1 | Chai | 39

2 | Chang | 17

3 | Aniseed Syrup | 13

4 | Chef Anton’s Cajun Seasoning | 53

5 | Chef Anton’s Gumbo Mix | 0

 

** Results removed for space reasons **

 

73 | Röd Kaviar | 101

74 | Longlife Tofu | 4

75 | Rhönbräu Klosterbier | 125

76 | Lakkalikööri | 57

77 | Original Frankfurter grüne Soße | 32

From this example, you can see just how easy it is to query a SQL Server database using LINQ to SQL.

This article is excerpted from chapter 56 "LINQ to SQL" of the book "Professional C# 4 and .NET 4" by Christian Nagel, Bill Evjen, Jay Glynn, Karli Watson, Morgan Skinner (ISBN: 978-0-470-50225-9, Wrox, 2010, Copyright Wiley Publishing Inc.)

How Objects Map to LINQ Objects

The great thing about LINQ is that it gives you strongly typed objects to use in your code (with IntelliSense) and these objects map to existing database objects. Again, LINQ is nothing more than a thin façade over these pre-existing database objects. The following table shows the mappings that are between the database objects and the LINQ objects. 

Database Object
LINQ Object
Database
DataContext
Table
Class and Collection
View
Class and Collection
Column
Property
Relationship
Nested Collection
Stored Procedure
Method

On the left side, you are dealing with your database. The database is the entire entity—the tables, views, triggers, stored procedures—everything that makes up the database. On the LINQ side of this, you have an object called the DataContext object. A DataContext object is bound to the database. For the required interaction with the database, it contains a connection string; it will manage all the transactions that occur, it will take care of any logging, and it will manage the output of the data. The DataContext object completely manages the transactions with the database on your behalf.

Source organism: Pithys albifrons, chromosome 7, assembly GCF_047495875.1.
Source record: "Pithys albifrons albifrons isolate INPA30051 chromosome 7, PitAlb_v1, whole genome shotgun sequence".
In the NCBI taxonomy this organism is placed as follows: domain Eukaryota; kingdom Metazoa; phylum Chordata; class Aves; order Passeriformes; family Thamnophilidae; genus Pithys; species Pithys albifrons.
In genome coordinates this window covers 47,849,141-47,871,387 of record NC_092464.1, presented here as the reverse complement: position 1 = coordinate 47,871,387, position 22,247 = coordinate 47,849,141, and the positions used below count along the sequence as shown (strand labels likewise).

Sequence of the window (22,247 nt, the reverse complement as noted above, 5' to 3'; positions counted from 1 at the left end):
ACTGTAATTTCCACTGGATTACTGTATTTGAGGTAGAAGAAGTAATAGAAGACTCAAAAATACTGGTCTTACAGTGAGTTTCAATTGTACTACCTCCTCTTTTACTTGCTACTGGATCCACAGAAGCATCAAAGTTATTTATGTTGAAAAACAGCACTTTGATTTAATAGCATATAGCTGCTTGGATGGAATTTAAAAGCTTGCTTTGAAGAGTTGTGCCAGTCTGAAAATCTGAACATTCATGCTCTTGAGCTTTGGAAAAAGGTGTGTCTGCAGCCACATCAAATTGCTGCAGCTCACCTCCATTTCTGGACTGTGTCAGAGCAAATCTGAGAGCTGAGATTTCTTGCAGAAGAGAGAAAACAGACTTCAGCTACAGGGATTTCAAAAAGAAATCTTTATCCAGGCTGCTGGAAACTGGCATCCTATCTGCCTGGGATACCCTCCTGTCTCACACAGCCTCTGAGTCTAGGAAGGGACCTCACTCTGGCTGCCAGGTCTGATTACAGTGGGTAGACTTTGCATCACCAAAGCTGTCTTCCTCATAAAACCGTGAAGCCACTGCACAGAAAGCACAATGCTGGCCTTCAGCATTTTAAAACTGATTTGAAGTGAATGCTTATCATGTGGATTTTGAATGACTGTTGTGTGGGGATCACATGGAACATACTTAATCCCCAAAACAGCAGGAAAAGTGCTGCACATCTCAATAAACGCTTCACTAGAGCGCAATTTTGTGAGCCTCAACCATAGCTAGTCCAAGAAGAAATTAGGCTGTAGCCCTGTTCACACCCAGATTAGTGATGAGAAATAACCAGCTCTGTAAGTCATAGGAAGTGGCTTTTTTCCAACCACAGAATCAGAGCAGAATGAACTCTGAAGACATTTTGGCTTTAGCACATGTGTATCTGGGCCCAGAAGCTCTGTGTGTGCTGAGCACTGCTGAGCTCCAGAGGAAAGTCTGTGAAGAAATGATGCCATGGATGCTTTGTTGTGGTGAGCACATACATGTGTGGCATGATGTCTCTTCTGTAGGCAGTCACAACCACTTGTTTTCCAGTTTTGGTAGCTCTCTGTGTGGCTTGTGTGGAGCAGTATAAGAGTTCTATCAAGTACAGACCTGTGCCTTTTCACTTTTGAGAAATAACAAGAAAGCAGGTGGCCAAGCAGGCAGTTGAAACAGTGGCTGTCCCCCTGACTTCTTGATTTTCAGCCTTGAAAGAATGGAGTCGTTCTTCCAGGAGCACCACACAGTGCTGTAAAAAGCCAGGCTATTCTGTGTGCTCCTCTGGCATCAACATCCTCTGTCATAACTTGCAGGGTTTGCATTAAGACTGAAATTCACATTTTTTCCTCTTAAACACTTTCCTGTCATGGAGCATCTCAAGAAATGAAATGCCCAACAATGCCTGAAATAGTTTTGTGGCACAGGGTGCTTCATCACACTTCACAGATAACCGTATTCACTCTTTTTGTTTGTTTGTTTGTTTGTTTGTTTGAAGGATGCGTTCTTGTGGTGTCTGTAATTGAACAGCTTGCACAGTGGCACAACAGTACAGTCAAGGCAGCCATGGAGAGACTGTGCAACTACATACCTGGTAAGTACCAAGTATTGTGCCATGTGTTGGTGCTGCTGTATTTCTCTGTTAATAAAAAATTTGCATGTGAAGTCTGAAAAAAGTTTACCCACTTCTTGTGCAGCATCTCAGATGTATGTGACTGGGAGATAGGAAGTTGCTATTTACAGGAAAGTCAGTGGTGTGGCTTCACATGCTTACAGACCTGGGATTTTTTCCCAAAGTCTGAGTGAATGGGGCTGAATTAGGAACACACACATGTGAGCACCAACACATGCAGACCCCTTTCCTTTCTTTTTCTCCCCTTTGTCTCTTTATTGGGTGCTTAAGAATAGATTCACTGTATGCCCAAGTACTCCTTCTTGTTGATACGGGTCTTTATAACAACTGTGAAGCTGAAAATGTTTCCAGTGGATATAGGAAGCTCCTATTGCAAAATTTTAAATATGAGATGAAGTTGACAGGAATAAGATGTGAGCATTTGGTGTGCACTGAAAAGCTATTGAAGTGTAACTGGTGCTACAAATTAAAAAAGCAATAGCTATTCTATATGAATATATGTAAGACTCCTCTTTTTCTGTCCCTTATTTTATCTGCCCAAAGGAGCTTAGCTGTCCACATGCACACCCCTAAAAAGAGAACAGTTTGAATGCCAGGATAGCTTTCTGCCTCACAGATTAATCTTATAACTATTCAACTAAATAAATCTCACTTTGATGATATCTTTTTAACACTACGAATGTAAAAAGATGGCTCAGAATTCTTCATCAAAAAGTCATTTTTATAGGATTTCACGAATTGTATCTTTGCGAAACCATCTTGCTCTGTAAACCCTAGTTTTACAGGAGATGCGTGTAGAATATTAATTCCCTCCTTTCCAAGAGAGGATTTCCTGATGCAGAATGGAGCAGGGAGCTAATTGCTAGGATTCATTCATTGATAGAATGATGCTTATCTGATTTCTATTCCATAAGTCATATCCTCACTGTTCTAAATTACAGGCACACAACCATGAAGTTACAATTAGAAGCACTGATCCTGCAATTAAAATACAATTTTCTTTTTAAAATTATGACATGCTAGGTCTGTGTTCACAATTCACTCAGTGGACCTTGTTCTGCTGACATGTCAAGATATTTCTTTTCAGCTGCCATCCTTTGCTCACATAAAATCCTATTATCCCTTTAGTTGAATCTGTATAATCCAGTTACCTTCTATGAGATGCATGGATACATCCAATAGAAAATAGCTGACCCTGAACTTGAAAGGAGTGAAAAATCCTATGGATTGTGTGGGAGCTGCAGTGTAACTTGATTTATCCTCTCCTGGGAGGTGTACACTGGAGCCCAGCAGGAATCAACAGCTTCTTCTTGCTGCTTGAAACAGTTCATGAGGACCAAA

Tables, as you saw in the console application example, are converted to classes. This means that if you have a Products table, you will have a Product class. You will notice that LINQ is name-friendly in that it changes plural tables to singular to give the proper name to the class that you are using in your code. In addition to database tables being treated as classes, you will find that database views are also treated as the same. Columns, on the other hand, are treated as properties. This gives you the ability to manage the attributes (names and type definitions) of the column directly.

Relationships are nested collections that map between these various objects. This gives you the ability to define relationships that are mapped to multiple items.